Using Environments to Enable Occupational Performance

Using Environments to Enable Occupational Performance

Paperback USING ENVIRONMENTS TO ENABLE OCCUPATIONAL PERFORMANCE

By (author) Lori Letts, By (author) Patty Rigby, By (author) Debra W. Stewart

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  • Publisher: SLACK Incorporated
  • Format: Paperback | 250 pages
  • Dimensions: 184mm x 260mm x 24mm | 860g
  • Publication date: 30 June 2003
  • Publication City/Country: Thorofare
  • ISBN 10: 1556425783
  • ISBN 13: 9781556425783
  • Sales rank: 107,922

Product description

This text specifically focuses on how environments (physical, social, cultural, institutional) can be used by occupational therapists to enable occupational performance with all types of clients. It should provide a framework to think about how environments fit into occupational therapy theory and practice. Examples of different approaches to occupational therapy intervention involving environments are demonstrated. Community settings, institutions, mental health, pediatrics, hand rehabilitation, health promotions and gerontology are just a few of the areas covered. Each chapter contains "real world" scenarios from occupational therapists about how the environment can be used to optimize occupational performance.

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Author information

Lori Letts, PhD, OT Reg. (Ont.) Lori Letts, PhD, OT Reg. (Ont.) is an Assistant Professor within the School of Rehabilitation Science at McMaster University. She received her Bachelor of Science degree in Occupational Therapy from the University of Western Ontario in 1987. In 1991, she received a Master of Arts with a joint degree in Gerontology and Regional Planning and Resource Development. She received her PhD in Environmental Studies at York University, Canada. Her research and practice interests include aging, environment (theory, assessment, intervention), health promotion, community rehabilitation, evidence-based practice, program evaluation, and participatory research. Patty Rigby, MHSc, OT Reg. (Ont.) Patty Rigby, MHSc, OT Reg. (Ont.) is an Assistant Professor in the Department of Occupational Therapy, Faculty of Medicine, University of Toronto. She is also the Research Coordinator for Occupational Therapy at Bloorview MacMillan Children's Centre in Toronto. She completed her undergraduate studies in occupational therapy at the University of Alberta in 1976, and in 1991 received a Master of Health Sciences degree from McMaster University. Her research and practice interests include enabling childhood occupations such as play and school productivity, assistive technology for children, environment (theory, assessment, and intervention), and cost-utility evaluation of assistive technology. Debra Stewart, MSc, OT Reg. (Ont.) Debra Stewart, MSc, OT Reg. (Ont.) is an Assistant Clinical Professor in the School of Rehabilitation Science, and a Co-Investigator at CanChild Centre for Childhood Disability Research at McMaster University. She received her Bachelor of Science degree in Occupational Therapy from the University of Toronto in 1976, and has worked clinically in the field of pediatrics for many years. In 1998, she received her Master of Science degree in Design, Measurement, and Evaluation at McMaster University. Debra's research interests include person-environment relations in occupational therapy, evidence-based practice, and the experiences of young people with disabilities in transition from adolescence to adulthood.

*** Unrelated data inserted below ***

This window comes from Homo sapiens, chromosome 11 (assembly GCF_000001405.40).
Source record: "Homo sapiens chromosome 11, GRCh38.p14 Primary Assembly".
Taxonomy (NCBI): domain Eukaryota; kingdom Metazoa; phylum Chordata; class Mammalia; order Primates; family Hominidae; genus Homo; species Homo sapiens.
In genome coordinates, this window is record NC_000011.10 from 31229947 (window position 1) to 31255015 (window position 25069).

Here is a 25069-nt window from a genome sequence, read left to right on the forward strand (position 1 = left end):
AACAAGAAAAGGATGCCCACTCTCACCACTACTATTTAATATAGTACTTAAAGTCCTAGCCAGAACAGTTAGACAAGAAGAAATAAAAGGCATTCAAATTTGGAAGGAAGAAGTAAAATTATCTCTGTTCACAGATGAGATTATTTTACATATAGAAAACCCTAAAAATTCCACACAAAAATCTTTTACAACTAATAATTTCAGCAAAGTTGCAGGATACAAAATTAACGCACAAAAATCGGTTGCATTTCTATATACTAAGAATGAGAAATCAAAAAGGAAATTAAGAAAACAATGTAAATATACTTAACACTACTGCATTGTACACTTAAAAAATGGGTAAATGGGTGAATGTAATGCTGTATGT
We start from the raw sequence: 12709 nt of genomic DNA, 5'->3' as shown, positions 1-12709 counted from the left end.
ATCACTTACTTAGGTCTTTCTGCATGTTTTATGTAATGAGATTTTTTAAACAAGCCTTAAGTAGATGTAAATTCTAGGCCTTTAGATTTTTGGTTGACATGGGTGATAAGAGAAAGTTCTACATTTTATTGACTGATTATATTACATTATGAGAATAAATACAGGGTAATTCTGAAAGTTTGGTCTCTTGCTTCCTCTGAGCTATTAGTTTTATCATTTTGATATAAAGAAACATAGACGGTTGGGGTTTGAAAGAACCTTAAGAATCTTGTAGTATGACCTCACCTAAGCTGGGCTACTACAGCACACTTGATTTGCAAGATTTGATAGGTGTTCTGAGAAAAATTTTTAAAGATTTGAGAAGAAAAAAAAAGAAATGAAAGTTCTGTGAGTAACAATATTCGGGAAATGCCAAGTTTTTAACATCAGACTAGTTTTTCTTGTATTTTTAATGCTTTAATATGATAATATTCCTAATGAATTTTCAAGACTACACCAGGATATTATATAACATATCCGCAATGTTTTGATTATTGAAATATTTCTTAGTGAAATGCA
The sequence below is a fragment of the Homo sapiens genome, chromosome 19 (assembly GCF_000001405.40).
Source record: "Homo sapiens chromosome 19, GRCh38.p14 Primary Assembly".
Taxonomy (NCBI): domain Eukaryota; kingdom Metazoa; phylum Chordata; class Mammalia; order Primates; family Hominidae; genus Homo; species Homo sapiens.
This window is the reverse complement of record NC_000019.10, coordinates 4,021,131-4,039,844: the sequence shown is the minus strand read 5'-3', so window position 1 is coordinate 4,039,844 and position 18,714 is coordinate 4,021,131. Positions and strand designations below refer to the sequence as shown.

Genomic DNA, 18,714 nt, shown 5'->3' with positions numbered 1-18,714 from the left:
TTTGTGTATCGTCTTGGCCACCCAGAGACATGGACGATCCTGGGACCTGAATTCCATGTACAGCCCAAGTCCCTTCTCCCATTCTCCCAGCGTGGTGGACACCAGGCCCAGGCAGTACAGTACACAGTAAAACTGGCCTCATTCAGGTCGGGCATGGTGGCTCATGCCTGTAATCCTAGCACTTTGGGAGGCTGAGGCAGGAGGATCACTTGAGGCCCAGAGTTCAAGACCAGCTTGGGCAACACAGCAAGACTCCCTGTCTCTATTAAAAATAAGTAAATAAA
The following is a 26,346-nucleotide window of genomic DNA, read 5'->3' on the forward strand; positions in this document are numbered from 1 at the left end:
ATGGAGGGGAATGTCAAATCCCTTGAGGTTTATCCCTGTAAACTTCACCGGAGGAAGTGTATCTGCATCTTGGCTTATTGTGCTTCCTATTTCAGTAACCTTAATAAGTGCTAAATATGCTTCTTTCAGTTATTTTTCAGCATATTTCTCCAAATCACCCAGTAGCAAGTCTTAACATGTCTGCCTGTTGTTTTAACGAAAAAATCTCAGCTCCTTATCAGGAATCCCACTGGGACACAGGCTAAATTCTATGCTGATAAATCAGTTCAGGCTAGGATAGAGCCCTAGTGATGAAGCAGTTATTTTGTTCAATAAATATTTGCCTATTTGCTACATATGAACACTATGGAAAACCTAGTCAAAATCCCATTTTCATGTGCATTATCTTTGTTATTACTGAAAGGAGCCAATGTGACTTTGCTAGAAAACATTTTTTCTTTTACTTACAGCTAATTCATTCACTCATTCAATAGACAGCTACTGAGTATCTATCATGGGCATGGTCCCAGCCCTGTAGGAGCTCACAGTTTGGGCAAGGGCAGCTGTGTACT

Review quote

"It provides invigorating reading for experienced practitioners and educators, like myself, and inspiration for students and younger practitioners who have discovered roadblocks to occupational performance narrowly focused on the individual occupational issues, and their immediate environment. Using Environments to Enable Occupational Performance is a scholarly and comprehensively referenced book guiding readers to the sources of evidence that support each chapter. The accessibility of the content is enhanced by explicit chapter titles and an engaging style, making this book one you will want to return to on a regular basis." -- Glenys French, "Australian Occupational Therapy Journal"